The winner of this contest was awarded $1250, and had her cake deep-fried by the Fry King of Texas, Abel Gonzales.  Crazy, huh?

Gonzales took the winning cake and cut it into cake balls.  In order to provide some stability in the fryer, the cake balls were frozen solid using liquid nitrogen.  Before frying they are dipped in flour and a pancake-like batter with Dr Pepper.  After a few minutes in the deep fryer, the fried Dr Pepper cake balls were served with whipped cream and strawberry Dr Pepper sauce.

Here is Abel Gonzales reviewing the cakes.  He was planning his strategy for how to dismantle the biggest one.

This is another winner.  It is a cooler made of cake!  She spent almost two hundred dollars on molds alone!

Well, my cake wasn’t a winner, but it still tasted good.

Dr Pepper Chocolate Birthday Cake
Makes one 9×13-inch sheet cake, or two 9-inch round cakes
For Cake:
1 ¾ cups all-purpose flour
1 ½ cups white sugar
1 tsp cinnamon
½ cup butter
1 cup Dr Pepper
½ cup vegetable oil
5 Tbsp cocoa
½ cup buttermilk
2 eggs
1 tsp baking soda
1 tsp vanilla
1 tsp Dublin Dr Pepper syrup
Preheat oven to 400 degrees F.  Blend flour, sugar, and cinnamon in a large bowl. 
In a medium saucepan, boil together butter, Dr Pepper, vegetable oil, and cocoa.  Stir to blend.  Pour over flour mixture and stir.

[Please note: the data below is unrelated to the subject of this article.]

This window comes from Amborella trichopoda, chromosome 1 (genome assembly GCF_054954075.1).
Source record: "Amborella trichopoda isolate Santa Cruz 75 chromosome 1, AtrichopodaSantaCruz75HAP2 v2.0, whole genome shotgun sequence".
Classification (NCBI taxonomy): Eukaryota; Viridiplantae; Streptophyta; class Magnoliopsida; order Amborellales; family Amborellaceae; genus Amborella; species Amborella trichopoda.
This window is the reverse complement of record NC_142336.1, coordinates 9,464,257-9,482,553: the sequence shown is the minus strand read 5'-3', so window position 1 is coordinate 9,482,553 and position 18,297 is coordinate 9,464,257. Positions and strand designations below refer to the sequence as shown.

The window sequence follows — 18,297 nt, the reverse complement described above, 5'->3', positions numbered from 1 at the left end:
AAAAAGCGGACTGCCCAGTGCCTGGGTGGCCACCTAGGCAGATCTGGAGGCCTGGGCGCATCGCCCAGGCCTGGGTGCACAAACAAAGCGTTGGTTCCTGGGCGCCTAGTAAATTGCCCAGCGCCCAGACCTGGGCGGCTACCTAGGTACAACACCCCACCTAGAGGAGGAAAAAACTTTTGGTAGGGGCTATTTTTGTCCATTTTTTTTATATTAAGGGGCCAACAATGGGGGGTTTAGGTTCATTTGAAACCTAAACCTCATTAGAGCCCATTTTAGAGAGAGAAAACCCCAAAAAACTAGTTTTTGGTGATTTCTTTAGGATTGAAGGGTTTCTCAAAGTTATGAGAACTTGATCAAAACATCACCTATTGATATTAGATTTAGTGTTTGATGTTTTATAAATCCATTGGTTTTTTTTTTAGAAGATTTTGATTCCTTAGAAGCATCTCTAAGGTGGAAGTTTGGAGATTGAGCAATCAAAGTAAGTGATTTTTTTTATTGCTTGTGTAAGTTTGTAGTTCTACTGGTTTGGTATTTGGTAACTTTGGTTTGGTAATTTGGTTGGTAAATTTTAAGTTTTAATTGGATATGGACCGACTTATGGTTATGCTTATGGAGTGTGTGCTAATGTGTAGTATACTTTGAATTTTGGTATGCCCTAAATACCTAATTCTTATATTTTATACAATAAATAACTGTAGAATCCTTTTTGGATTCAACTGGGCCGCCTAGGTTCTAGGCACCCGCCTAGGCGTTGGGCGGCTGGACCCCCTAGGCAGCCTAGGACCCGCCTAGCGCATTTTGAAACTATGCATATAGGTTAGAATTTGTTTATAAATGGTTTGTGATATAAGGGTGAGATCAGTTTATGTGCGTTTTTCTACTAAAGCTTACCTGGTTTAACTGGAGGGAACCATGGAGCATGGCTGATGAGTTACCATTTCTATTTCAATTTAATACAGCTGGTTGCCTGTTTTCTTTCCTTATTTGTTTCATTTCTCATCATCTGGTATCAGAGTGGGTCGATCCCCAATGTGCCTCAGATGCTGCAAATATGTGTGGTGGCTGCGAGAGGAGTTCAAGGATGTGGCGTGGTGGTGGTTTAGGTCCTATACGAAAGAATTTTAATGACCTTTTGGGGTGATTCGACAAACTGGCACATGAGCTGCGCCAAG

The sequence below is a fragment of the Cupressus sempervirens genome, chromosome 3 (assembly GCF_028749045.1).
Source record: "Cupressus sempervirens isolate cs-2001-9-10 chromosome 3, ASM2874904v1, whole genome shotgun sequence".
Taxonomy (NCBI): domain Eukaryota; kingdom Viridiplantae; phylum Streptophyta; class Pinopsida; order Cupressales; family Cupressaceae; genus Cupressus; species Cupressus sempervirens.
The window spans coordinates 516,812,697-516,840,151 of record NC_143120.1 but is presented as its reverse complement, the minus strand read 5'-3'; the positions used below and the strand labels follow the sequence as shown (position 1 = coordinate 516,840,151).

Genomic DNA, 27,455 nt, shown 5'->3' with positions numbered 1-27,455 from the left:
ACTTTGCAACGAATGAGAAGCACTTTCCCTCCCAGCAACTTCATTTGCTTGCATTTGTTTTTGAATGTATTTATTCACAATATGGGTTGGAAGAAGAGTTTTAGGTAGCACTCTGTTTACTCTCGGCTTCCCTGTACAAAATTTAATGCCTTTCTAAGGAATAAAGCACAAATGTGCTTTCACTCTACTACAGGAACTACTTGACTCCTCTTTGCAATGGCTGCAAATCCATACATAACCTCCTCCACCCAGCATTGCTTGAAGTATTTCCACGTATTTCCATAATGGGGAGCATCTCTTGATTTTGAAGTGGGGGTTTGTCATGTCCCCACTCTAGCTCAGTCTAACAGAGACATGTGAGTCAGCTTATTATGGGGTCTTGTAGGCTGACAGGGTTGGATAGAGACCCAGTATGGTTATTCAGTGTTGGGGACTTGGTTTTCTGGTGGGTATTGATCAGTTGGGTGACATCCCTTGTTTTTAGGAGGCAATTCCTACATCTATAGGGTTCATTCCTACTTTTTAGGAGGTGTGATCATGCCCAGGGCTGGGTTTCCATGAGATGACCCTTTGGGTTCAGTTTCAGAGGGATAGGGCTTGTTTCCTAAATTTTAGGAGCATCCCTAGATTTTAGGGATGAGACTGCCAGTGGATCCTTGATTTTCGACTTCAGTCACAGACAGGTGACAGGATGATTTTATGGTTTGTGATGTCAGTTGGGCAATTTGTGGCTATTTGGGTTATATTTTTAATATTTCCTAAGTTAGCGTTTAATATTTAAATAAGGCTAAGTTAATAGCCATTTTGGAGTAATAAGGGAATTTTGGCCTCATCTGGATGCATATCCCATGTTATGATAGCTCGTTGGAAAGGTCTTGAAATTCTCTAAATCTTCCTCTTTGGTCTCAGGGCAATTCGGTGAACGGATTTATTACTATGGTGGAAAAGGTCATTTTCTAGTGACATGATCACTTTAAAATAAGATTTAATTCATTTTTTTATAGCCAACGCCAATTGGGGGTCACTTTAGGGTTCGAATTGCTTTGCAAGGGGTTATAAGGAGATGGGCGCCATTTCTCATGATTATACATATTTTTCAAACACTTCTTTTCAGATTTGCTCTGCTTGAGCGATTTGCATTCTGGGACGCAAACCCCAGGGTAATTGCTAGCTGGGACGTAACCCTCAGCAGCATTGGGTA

Add buttermilk, eggs, baking soda, vanilla, and Dr Pepper syrup.  Mix well.
Pour into greased and floured pans.  Bake for 15 to 20 minutes, or until tester comes out clean.  Let cool completely before frosting.
For Frosting:
½ cup butter
6 Tbsp milk
4 Tbsp cocoa
1 ½ tsp Dublin Dr Pepper syrup
¾ to 1 lb powdered sugar
In a medium saucepan, melt butter, milk, and cocoa.  
Stir to blend.  Once butter is melted and ingredients are well blended, remove from heat.  Quickly stir in Dr Pepper syrup.  
Then, gradually add powdered sugar, stirring to remove lumps, until reach desired consistency. 
For Dr Pepper Glazed Pecans:
2 cups whole pecans
1 Tbsp butter
1 cup Dublin Dr Pepper
1 ½ tsp cinnamon
1/8 cup white sugar
Combine ingredients in medium skillet and cook over medium heat, stirring until liquid evaporates.  
Spread out on a cookie sheet, sprinkle with cinnamon and sugar.  
Roast in preheated oven at 300 degree F for about 20 minutes.
I used the nuts to garnish the cake, along with maraschino cherries.

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Blueberry Sour Cream Coffee Cake

Now that we have a working oven again, I’m back to my usual baking antics.  This was inspired by a pint of fresh blueberries and a partial container of light sour cream in our refrigerator.  I turned it into a coffee cake because I don’t have any muffin tins in my rented kitchen.

Blueberry Sour Cream Coffee Cake

Cake:
1/2 cup butter
1 cup white sugar
1 egg
1/2 cup sour cream (I used light)
1 tsp vanilla
1/2 tsp baking powder
pinch of salt
3/4 cup all-purpose flour
1 cup fresh or frozen (not thawed) blueberries